Disease Outbreak Looms in Edo IDP Camp

Godwin Obaseki

Adibe Emenyonu in Benin City

There is danger of disease outbreak in Edo State Internally Displaced Persons (IDP) camp following breakdown of facilities, including lack of drugs and hygiene materials.

The IDP camp, managed by the International Christian Centre for Missions (ICCM) is located in Ohogua, Ovia North-east Local Government Area of Edo State and houses those displaced as a result of Boko Haram insurgency in the North-east.

The discovery was made when a team of doctors under a Non governmental Organisation, Doctors Time-Out visited the camp to de-worm the inmates, provide other medical assistance and take over the training of eight students from primary and secondary section of the school.

The IDP camp lacked all basic hygiene tools, drugs and necessities needed for daily living.

It was learnt that the facility lacks essential drugs for malaria and antibiotics to take care of the over 4,000 inmates in the place as well as sanitary pads for growing teenage girls who are advancing from the stage of puberty.

President of Doctors Time-Out, Dr Osezua Oamen who led his team to the place, told journalists that their mission to the camp was part of the humanity services they render to mark the fourth year anniversary of the NGO.

He urged other individuals, corporate organisations, government and others to do more for the facility.

He said; “What made us to come here to mark our fourth year anniversary is because of the unpalatable situation here. Most of the children are orphans, some have parents, some don’t even know where their parents are so the situation is quite disheartening.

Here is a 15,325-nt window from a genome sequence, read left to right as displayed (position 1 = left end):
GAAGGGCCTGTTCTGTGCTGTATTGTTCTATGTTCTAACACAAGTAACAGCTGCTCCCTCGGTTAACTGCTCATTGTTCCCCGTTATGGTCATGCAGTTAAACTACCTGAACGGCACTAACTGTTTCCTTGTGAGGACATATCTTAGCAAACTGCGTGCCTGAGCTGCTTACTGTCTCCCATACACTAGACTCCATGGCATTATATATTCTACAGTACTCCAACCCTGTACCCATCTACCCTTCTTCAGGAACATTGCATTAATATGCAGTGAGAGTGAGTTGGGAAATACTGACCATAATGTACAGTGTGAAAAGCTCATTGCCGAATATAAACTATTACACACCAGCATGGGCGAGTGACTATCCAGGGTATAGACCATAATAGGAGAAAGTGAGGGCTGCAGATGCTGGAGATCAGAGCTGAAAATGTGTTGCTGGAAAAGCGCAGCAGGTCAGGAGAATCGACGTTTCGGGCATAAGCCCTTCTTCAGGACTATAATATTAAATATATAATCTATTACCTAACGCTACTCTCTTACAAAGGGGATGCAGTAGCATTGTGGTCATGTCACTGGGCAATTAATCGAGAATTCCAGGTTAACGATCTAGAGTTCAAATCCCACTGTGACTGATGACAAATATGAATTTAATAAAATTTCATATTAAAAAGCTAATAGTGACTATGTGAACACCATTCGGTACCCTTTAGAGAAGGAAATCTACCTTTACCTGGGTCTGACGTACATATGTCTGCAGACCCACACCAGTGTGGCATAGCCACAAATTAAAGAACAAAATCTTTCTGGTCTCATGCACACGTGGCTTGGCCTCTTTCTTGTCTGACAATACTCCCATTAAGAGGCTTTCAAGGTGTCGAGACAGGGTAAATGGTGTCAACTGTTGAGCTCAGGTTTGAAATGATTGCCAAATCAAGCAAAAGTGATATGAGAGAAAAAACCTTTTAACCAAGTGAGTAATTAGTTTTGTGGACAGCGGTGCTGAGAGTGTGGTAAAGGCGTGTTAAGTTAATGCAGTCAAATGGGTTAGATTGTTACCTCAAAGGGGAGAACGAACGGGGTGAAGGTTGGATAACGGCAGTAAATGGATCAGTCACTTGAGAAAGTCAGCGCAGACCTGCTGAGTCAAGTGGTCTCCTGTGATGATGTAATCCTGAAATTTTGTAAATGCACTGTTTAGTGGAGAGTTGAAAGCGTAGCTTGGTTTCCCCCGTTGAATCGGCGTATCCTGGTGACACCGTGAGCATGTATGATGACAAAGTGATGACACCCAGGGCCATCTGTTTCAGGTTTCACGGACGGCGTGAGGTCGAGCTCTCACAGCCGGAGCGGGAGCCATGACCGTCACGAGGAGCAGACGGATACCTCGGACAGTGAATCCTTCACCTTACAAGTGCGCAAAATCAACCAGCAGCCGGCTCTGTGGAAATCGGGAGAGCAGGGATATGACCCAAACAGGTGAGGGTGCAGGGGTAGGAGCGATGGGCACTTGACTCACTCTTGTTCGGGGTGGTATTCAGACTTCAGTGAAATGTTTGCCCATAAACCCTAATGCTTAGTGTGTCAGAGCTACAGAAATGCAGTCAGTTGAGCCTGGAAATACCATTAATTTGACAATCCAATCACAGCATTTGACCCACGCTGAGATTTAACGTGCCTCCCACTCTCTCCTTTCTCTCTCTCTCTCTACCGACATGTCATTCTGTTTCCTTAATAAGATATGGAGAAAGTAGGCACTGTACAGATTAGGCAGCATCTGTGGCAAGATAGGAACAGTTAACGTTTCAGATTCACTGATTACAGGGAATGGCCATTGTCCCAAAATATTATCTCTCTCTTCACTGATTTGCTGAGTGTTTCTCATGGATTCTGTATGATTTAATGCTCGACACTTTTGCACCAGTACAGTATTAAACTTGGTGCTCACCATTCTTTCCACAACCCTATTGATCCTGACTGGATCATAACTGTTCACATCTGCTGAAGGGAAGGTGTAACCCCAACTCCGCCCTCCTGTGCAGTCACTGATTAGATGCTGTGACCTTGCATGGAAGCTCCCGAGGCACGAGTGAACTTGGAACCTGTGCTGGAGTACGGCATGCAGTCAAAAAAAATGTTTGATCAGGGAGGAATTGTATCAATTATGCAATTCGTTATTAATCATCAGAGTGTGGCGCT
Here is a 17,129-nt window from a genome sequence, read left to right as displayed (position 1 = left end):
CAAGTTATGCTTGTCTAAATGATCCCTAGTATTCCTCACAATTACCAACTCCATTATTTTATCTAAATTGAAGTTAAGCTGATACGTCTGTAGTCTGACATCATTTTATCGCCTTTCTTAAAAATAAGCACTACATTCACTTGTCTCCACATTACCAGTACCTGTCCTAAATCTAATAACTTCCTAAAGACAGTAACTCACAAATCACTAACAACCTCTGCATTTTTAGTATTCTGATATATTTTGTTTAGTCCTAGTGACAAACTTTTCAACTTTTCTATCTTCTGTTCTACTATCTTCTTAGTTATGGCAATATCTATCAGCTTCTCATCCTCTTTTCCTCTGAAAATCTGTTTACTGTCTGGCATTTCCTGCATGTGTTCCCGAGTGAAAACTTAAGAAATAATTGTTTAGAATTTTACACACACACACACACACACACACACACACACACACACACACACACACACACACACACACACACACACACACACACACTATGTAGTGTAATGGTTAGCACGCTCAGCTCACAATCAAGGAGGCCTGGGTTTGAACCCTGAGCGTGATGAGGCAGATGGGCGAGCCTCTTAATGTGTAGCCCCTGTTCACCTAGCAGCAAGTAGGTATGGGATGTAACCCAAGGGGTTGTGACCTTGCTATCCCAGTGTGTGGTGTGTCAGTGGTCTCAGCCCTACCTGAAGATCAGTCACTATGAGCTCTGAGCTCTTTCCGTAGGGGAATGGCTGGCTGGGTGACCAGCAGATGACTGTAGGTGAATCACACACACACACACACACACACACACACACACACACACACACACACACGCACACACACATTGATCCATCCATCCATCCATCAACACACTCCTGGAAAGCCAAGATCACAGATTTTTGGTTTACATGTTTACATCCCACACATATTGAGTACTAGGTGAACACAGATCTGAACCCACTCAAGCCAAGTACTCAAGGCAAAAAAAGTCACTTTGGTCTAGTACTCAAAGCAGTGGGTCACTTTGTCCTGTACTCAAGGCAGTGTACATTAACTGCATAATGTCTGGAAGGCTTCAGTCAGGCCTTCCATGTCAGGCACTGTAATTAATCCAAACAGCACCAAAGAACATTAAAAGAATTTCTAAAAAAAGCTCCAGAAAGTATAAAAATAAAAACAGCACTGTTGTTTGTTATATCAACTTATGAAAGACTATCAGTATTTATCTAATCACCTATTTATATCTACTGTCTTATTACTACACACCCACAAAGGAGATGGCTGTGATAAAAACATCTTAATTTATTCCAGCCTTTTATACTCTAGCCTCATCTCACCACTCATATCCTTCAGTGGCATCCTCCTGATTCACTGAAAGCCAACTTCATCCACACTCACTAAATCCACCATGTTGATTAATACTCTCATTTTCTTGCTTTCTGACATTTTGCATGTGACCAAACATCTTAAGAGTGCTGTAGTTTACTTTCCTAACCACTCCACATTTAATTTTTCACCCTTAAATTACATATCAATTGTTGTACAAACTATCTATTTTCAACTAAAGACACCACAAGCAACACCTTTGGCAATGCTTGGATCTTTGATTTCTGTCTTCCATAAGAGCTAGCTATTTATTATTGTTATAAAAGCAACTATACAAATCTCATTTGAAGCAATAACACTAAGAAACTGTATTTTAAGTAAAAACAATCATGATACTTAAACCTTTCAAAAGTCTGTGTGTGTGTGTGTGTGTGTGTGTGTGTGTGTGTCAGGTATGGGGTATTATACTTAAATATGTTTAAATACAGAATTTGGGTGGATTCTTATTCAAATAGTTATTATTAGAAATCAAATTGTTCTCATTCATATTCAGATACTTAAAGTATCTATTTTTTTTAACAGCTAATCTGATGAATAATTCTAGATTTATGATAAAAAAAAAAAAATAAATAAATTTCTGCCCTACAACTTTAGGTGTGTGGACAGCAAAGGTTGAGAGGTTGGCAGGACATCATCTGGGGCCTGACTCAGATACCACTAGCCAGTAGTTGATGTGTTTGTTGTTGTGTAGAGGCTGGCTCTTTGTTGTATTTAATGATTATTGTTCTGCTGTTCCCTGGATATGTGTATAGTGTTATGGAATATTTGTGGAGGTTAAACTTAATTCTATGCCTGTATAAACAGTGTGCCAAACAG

“Being doctors, we are humanists and this is one charitable work that we do. In this place, they need all the help they can get so when we did a need assessment, we said in our little way we are doing self-funding for now.

“We will come here and pick eight persons; four in the primary school and four in the secondary school made up of two boys and two girls in each category and decided to from now on take care of their schooling.

“Tuition fee here is free but we want to be responsible for their books, uniform, sandals and other needs in their education, and we hope to take them to the tertiary education so that they can achieve whatever potentials they have.
“Government cannot do it alone. We appeal to organisations and individuals who can pick one child and take care of the person’s need.”

Representative of the camp, Pastor Evelyn Onigie lauded the initiative of the doctors but appealed for more support from the public.

She said: “Thank God for de-worming these children. As I am talking to you now, we don’t have anti-malaria drugs. We don’t have antibiotics. You can see a lot of young girls here need sanitary pads.

“We need soap for bathing, as well as disinfectants everything that is good for people out there are needed here. We appeal to people, individuals, NGOs, churches to come and help us.”